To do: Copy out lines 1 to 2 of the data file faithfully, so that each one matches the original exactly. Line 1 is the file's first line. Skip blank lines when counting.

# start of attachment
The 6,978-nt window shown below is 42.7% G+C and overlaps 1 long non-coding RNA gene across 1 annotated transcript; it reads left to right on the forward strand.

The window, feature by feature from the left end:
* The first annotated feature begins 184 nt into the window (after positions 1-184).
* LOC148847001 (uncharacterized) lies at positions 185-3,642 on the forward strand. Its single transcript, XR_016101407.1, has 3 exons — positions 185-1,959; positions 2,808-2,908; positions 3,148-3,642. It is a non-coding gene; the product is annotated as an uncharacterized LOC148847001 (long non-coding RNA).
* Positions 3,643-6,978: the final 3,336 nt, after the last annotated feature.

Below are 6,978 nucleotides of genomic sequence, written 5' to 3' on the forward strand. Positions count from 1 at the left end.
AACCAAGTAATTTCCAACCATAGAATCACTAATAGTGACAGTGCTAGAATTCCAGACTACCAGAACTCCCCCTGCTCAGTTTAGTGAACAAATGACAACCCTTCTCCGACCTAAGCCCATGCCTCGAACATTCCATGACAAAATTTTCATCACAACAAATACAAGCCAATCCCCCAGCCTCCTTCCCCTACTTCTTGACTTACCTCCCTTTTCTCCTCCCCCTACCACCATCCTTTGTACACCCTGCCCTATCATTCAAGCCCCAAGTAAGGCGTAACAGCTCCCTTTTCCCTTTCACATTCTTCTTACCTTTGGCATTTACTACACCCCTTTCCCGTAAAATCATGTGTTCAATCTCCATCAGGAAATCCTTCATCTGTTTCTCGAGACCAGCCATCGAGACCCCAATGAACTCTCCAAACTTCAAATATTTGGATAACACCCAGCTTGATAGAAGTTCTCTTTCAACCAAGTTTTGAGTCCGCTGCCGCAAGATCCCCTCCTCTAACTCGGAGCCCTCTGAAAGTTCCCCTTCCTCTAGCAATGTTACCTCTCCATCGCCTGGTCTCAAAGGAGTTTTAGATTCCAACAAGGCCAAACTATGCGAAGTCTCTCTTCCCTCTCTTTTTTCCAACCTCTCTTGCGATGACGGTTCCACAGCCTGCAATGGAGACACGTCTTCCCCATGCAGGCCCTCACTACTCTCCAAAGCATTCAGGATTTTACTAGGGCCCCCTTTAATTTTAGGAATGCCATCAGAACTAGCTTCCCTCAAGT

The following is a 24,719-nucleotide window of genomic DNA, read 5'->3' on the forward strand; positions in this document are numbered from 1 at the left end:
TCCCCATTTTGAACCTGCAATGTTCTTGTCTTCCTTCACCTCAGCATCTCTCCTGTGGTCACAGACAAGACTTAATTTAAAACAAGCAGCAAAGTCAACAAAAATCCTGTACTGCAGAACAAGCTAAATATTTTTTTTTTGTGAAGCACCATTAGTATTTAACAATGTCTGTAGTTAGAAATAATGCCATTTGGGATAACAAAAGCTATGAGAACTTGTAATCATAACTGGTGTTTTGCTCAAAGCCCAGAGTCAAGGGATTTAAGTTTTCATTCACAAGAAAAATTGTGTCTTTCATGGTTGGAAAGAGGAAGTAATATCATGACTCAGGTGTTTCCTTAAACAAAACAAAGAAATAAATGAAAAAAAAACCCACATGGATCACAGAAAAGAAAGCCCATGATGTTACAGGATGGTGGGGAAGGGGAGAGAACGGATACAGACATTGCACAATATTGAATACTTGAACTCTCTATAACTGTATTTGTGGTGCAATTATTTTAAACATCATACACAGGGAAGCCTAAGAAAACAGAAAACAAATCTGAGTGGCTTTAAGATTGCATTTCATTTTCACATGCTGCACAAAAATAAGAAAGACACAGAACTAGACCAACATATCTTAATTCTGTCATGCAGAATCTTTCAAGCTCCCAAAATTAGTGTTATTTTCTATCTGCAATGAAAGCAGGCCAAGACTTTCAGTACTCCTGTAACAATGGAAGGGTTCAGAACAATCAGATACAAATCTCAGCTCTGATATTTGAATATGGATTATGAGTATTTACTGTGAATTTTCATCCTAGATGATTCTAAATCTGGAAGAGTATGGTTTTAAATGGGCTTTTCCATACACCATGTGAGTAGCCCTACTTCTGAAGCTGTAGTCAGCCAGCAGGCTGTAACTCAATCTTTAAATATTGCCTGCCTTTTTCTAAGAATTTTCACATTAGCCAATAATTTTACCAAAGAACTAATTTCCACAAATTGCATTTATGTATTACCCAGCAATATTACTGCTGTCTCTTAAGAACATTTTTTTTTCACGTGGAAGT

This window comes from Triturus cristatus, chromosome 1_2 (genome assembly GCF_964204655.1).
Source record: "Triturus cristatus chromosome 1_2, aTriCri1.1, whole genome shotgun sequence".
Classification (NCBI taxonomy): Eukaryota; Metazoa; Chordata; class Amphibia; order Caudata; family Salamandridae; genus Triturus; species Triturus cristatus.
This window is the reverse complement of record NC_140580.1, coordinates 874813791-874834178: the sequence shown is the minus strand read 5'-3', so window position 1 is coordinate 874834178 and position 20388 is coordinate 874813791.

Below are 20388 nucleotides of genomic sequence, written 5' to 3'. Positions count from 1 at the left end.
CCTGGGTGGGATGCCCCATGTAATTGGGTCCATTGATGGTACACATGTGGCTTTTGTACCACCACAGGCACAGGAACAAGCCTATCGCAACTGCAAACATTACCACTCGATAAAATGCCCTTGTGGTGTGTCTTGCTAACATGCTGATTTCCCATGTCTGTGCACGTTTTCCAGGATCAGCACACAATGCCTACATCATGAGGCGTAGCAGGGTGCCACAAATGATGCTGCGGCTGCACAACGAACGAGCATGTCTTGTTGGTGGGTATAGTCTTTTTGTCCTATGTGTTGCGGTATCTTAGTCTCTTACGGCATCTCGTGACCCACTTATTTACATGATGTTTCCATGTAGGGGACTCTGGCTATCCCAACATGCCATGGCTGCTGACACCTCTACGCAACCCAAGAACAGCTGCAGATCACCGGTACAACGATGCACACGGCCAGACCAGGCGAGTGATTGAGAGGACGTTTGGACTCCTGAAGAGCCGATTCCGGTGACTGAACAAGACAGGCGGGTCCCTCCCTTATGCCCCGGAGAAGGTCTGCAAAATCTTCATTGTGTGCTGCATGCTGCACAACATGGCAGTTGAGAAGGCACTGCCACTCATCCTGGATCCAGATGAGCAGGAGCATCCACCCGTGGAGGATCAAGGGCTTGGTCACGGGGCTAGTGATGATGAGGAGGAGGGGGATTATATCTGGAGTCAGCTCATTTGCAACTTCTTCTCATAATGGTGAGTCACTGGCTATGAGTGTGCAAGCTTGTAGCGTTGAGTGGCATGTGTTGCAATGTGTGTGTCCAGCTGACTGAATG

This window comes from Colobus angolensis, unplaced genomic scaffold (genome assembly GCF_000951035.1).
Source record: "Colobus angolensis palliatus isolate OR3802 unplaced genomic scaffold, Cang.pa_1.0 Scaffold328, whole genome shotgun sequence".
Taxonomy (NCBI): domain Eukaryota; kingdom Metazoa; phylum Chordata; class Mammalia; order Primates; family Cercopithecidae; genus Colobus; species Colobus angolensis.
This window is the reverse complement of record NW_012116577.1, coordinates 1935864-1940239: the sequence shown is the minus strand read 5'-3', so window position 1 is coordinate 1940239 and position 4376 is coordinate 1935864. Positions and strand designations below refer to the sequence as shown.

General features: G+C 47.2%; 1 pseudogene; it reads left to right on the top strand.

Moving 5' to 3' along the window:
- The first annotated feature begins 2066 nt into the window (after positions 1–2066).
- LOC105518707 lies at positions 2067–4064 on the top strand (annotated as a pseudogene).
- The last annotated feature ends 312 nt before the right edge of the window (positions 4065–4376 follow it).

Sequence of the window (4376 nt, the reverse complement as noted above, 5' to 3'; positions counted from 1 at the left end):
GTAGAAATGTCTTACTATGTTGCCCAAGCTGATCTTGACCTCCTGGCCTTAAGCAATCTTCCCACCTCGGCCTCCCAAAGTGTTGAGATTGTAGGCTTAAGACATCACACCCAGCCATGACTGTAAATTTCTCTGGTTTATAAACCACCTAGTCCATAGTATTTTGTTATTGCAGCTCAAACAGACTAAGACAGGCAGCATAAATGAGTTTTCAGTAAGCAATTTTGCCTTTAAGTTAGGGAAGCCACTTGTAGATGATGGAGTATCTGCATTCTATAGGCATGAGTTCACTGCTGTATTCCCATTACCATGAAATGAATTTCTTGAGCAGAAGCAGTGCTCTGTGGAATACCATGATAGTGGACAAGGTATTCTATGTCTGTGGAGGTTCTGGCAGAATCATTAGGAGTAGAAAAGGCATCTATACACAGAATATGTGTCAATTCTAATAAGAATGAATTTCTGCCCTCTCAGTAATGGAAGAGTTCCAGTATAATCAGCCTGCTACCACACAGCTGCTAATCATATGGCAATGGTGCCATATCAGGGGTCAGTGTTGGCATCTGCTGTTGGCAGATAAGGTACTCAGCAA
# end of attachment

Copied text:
The 6,978-nt window shown below is 42.7% G+C and overlaps 1 long non-coding RNA gene across 1 annotated transcript; it reads left to right on the forward strand.

The window, feature by feature from the left end: